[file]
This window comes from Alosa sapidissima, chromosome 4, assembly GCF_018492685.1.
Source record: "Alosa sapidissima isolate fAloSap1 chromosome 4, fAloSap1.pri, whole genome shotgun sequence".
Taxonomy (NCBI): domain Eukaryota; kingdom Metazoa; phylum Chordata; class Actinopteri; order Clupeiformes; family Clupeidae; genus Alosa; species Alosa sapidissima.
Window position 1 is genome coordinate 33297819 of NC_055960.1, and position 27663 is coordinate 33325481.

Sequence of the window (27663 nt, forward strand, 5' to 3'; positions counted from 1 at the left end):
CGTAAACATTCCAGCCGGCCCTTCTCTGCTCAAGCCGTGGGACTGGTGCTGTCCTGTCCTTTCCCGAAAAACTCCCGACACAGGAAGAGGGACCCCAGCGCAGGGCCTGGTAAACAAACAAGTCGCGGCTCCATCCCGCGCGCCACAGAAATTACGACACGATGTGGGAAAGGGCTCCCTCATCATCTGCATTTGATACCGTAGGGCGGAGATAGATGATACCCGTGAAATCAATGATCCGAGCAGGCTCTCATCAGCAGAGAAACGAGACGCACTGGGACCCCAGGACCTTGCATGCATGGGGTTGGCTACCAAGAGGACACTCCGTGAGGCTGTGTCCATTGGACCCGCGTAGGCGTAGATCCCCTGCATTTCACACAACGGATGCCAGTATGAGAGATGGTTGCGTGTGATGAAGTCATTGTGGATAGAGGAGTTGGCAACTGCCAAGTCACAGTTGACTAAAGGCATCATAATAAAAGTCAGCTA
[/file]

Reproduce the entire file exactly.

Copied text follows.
This window comes from Alosa sapidissima, chromosome 4, assembly GCF_018492685.1.
Source record: "Alosa sapidissima isolate fAloSap1 chromosome 4, fAloSap1.pri, whole genome shotgun sequence".
Taxonomy (NCBI): domain Eukaryota; kingdom Metazoa; phylum Chordata; class Actinopteri; order Clupeiformes; family Clupeidae; genus Alosa; species Alosa sapidissima.
Window position 1 is genome coordinate 33297819 of NC_055960.1, and position 27663 is coordinate 33325481.

Sequence of the window (27663 nt, forward strand, 5' to 3'; positions counted from 1 at the left end):
CGTAAACATTCCAGCCGGCCCTTCTCTGCTCAAGCCGTGGGACTGGTGCTGTCCTGTCCTTTCCCGAAAAACTCCCGACACAGGAAGAGGGACCCCAGCGCAGGGCCTGGTAAACAAACAAGTCGCGGCTCCATCCCGCGCGCCACAGAAATTACGACACGATGTGGGAAAGGGCTCCCTCATCATCTGCATTTGATACCGTAGGGCGGAGATAGATGATACCCGTGAAATCAATGATCCGAGCAGGCTCTCATCAGCAGAGAAACGAGACGCACTGGGACCCCAGGACCTTGCATGCATGGGGTTGGCTACCAAGAGGACACTCCGTGAGGCTGTGTCCATTGGACCCGCGTAGGCGTAGATCCCCTGCATTTCACACAACGGATGCCAGTATGAGAGATGGTTGCGTGTGATGAAGTCATTGTGGATAGAGGAGTTGGCAACTGCCAAGTCACAGTTGACTAAAGGCATCATAATAAAAGTCAGCTA